[dropcap size=big]A[/dropcap]J Tilley is a relatively well known player in the visual novel scene. Unfortunately it looks like his fame is more due to controversy than anything else. On Kickstarter he has three different accounts (AJTilley, Face2Palm, and KiritoKun) and too many campaigns to count between them. I generally don’t mind going back to the well for new projects but his history with Kickstarter is getting quite out of hand. And I’m not the only one seeing this pattern.

I won’t bother going over how much AJ Tilley has made through crowdfunding, but this recent article on VNs Now! does a great job of breaking down the finances. When taken individually it doesn’t look like a lot, but when added up it’s still a healthy chunk of change for visual novels and related merchandise. And that’s obviously not counting the campaigns that didn’t get funding or were canceled.

I bet you’re wondering why I’m doing an expose on AJ Tilley now as opposed to some other point in time. I’m glad you asked. It’s because of what was announced in the latest backers only update for Divine Slice of Life. While there are still outstanding games that need to be finished there are plans to start up another project, presumably when the aforementioned VN releases. It hasn’t been decided yet which one of three potential titles will be next and he’s gone to backers of said campaign for a vote.


Divine Slice of Life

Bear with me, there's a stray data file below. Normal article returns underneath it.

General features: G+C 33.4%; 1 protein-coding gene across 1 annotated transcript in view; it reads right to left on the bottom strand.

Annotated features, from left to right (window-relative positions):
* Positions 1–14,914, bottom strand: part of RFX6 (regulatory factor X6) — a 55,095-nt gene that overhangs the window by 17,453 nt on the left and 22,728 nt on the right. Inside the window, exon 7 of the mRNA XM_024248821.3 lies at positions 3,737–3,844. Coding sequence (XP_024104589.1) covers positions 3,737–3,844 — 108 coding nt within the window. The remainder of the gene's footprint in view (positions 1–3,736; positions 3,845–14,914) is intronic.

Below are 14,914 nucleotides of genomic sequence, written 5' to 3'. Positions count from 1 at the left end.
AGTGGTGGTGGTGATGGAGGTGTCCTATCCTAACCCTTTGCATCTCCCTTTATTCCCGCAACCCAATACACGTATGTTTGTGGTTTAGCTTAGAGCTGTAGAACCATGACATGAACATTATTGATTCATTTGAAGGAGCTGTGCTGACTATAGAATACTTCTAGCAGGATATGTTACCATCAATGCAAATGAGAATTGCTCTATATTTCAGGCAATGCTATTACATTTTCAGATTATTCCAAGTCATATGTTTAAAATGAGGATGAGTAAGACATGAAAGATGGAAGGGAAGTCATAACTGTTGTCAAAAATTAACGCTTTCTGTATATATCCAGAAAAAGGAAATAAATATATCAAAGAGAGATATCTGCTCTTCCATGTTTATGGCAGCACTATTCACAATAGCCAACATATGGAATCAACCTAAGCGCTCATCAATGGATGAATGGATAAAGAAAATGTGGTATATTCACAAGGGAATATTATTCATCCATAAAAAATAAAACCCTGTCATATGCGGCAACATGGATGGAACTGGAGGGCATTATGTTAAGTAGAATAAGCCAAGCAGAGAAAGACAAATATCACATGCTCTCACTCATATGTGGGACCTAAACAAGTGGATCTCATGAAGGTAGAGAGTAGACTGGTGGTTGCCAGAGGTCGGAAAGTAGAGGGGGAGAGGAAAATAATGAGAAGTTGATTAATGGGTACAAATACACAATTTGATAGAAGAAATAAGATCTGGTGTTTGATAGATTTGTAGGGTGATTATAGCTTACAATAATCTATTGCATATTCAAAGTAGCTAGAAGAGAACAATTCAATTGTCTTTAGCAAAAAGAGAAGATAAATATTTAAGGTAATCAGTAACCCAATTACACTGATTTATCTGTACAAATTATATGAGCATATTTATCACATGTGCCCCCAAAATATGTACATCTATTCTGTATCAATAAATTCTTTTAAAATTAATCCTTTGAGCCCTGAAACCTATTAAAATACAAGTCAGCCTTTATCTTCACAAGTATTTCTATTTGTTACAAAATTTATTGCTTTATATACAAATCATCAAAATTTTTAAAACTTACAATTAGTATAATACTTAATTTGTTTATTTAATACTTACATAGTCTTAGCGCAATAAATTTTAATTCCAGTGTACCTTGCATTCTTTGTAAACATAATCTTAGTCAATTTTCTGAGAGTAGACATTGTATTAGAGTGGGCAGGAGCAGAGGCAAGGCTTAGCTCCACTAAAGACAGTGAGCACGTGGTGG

Here’s the thing. Each one of these options have an interesting premise. The problem lies with AJ Tilley’s track record. It’s not exactly spotless and devoid of pitfalls. Coterie is set in a magic school where you work to become a mage. Absolute Power is about a young guy that develops super powers. My High School Crossdressing Love Affair should be pretty self explanatory. The biggest problem I have here, and I pointed it out in the comments of the update, is that he needs to focus on the titles that still need to be released before coming up with any more ideas.

Between the three accounts AJ Tilley’s ran 22 campaigns over the course of his crowdfunding career. Sure, not all of them made funding but it’s still quite a lot when you consider that most developers usually only have one or two under their belt. The most I’ve personally seen is like five total. That’s saying something.


While he’s ran campaigns for other genres, for simplicity’s sake let’s focus on visual novels and their related merchandise like the article I linked above did. If you take into account every single campaign for Sword of Asumi and the Swords of Edo graphic novel he’s ran a total of 9 campaigns plus one for Sword of Asumi 2. Echo Tokyo has five total campaigns, and Starlight Drifter, Divine Slice of Life and Beach Bounce have one each. Of course, not all of them got funded but it’s still better to see everything as a whole instead of just successful campaigns.

When you step back to take in the whole picture it’s easy to see that AJ Tilley is starting to get some flack from the visual novel community for constantly returning to Kickstarter. Especially when only Sword of Asumi and part of Beach Bounce have been released thus far. And with another one coming soon, presumably through crowdfunding endeavours but he hasn’t said so one way or another, it’s becoming harder and harder to take him seriously as a developer and publisher.

For more on AJ Tilley, you can read our previous coverage on him and his works.

About the Author

Serena Nelson

Serena has been a gamer since an early age and was brought up with the classic adventure games by Sierra On-Line, LucasArts, and Infocom. She's been an active member on Kickstarter since early 2012 and has backed a large number of crowdfunded games, mostly adventures. You can also find her writing for Kickstart Ventures and evn.moe.

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